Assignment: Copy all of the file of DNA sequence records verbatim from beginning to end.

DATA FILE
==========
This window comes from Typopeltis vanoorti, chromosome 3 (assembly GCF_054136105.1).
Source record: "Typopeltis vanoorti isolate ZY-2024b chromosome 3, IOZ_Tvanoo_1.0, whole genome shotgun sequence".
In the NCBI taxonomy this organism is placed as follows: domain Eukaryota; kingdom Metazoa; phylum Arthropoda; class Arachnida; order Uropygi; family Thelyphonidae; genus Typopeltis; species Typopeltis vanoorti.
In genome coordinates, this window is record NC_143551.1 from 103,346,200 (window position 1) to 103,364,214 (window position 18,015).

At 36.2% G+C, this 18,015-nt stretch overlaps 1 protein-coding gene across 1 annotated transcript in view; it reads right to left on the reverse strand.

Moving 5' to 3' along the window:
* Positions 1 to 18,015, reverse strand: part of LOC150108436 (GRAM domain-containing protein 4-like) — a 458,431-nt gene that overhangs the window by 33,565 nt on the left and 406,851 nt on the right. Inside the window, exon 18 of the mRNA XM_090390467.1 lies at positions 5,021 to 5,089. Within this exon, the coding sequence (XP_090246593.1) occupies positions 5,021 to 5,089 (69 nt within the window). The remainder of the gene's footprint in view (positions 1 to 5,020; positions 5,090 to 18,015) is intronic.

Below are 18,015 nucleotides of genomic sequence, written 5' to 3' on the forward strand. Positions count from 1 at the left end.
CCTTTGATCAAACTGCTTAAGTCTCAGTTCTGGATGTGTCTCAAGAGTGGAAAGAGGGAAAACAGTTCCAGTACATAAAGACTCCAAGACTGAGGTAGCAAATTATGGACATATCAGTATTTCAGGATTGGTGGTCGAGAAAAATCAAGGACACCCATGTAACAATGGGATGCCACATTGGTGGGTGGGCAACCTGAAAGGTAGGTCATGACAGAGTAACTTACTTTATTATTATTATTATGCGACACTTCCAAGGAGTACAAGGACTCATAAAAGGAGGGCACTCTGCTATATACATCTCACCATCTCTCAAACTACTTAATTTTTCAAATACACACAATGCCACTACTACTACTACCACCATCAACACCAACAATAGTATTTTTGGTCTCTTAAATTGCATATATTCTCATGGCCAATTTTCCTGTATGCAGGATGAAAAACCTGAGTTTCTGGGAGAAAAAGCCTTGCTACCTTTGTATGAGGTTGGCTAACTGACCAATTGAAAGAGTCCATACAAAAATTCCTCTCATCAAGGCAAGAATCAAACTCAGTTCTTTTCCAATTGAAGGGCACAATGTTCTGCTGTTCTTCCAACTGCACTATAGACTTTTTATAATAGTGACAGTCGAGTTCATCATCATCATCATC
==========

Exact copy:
This window comes from Typopeltis vanoorti, chromosome 3 (assembly GCF_054136105.1).
Source record: "Typopeltis vanoorti isolate ZY-2024b chromosome 3, IOZ_Tvanoo_1.0, whole genome shotgun sequence".
In the NCBI taxonomy this organism is placed as follows: domain Eukaryota; kingdom Metazoa; phylum Arthropoda; class Arachnida; order Uropygi; family Thelyphonidae; genus Typopeltis; species Typopeltis vanoorti.
In genome coordinates, this window is record NC_143551.1 from 103,346,200 (window position 1) to 103,364,214 (window position 18,015).

At 36.2% G+C, this 18,015-nt stretch overlaps 1 protein-coding gene across 1 annotated transcript in view; it reads right to left on the reverse strand.

Moving 5' to 3' along the window:
* Positions 1 to 18,015, reverse strand: part of LOC150108436 (GRAM domain-containing protein 4-like) — a 458,431-nt gene that overhangs the window by 33,565 nt on the left and 406,851 nt on the right. Inside the window, exon 18 of the mRNA XM_090390467.1 lies at positions 5,021 to 5,089. Within this exon, the coding sequence (XP_090246593.1) occupies positions 5,021 to 5,089 (69 nt within the window). The remainder of the gene's footprint in view (positions 1 to 5,020; positions 5,090 to 18,015) is intronic.

Below are 18,015 nucleotides of genomic sequence, written 5' to 3' on the forward strand. Positions count from 1 at the left end.
CCTTTGATCAAACTGCTTAAGTCTCAGTTCTGGATGTGTCTCAAGAGTGGAAAGAGGGAAAACAGTTCCAGTACATAAAGACTCCAAGACTGAGGTAGCAAATTATGGACATATCAGTATTTCAGGATTGGTGGTCGAGAAAAATCAAGGACACCCATGTAACAATGGGATGCCACATTGGTGGGTGGGCAACCTGAAAGGTAGGTCATGACAGAGTAACTTACTTTATTATTATTATTATGCGACACTTCCAAGGAGTACAAGGACTCATAAAAGGAGGGCACTCTGCTATATACATCTCACCATCTCTCAAACTACTTAATTTTTCAAATACACACAATGCCACTACTACTACTACCACCATCAACACCAACAATAGTATTTTTGGTCTCTTAAATTGCATATATTCTCATGGCCAATTTTCCTGTATGCAGGATGAAAAACCTGAGTTTCTGGGAGAAAAAGCCTTGCTACCTTTGTATGAGGTTGGCTAACTGACCAATTGAAAGAGTCCATACAAAAATTCCTCTCATCAAGGCAAGAATCAAACTCAGTTCTTTTCCAATTGAAGGGCACAATGTTCTGCTGTTCTTCCAACTGCACTATAGACTTTTTATAATAGTGACAGTCGAGTTCATCATCATCATCATC